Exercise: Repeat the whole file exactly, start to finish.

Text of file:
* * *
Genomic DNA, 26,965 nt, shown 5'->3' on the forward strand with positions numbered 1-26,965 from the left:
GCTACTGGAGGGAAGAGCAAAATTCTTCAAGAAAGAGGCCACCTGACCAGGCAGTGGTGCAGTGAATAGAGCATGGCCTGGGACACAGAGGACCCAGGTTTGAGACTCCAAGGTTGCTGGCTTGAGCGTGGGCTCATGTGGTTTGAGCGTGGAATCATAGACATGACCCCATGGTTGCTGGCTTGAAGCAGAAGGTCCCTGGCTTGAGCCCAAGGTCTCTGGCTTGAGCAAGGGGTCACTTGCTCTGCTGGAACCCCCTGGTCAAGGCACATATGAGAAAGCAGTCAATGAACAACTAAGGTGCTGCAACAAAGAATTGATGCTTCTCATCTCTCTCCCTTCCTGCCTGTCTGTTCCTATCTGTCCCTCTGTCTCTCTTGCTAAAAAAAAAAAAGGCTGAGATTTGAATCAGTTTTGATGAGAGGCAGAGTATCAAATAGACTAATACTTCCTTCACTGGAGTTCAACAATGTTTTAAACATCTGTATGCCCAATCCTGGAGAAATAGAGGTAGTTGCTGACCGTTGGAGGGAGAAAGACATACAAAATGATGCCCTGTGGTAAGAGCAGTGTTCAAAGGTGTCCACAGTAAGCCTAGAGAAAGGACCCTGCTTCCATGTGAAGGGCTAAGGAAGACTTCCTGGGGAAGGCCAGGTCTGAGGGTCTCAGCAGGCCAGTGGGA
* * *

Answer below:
Genomic DNA, 26,965 nt, shown 5'->3' on the forward strand with positions numbered 1-26,965 from the left:
GCTACTGGAGGGAAGAGCAAAATTCTTCAAGAAAGAGGCCACCTGACCAGGCAGTGGTGCAGTGAATAGAGCATGGCCTGGGACACAGAGGACCCAGGTTTGAGACTCCAAGGTTGCTGGCTTGAGCGTGGGCTCATGTGGTTTGAGCGTGGAATCATAGACATGACCCCATGGTTGCTGGCTTGAAGCAGAAGGTCCCTGGCTTGAGCCCAAGGTCTCTGGCTTGAGCAAGGGGTCACTTGCTCTGCTGGAACCCCCTGGTCAAGGCACATATGAGAAAGCAGTCAATGAACAACTAAGGTGCTGCAACAAAGAATTGATGCTTCTCATCTCTCTCCCTTCCTGCCTGTCTGTTCCTATCTGTCCCTCTGTCTCTCTTGCTAAAAAAAAAAAAGGCTGAGATTTGAATCAGTTTTGATGAGAGGCAGAGTATCAAATAGACTAATACTTCCTTCACTGGAGTTCAACAATGTTTTAAACATCTGTATGCCCAATCCTGGAGAAATAGAGGTAGTTGCTGACCGTTGGAGGGAGAAAGACATACAAAATGATGCCCTGTGGTAAGAGCAGTGTTCAAAGGTGTCCACAGTAAGCCTAGAGAAAGGACCCTGCTTCCATGTGAAGGGCTAAGGAAGACTTCCTGGGGAAGGCCAGGTCTGAGGGTCTCAGCAGGCCAGTGGGA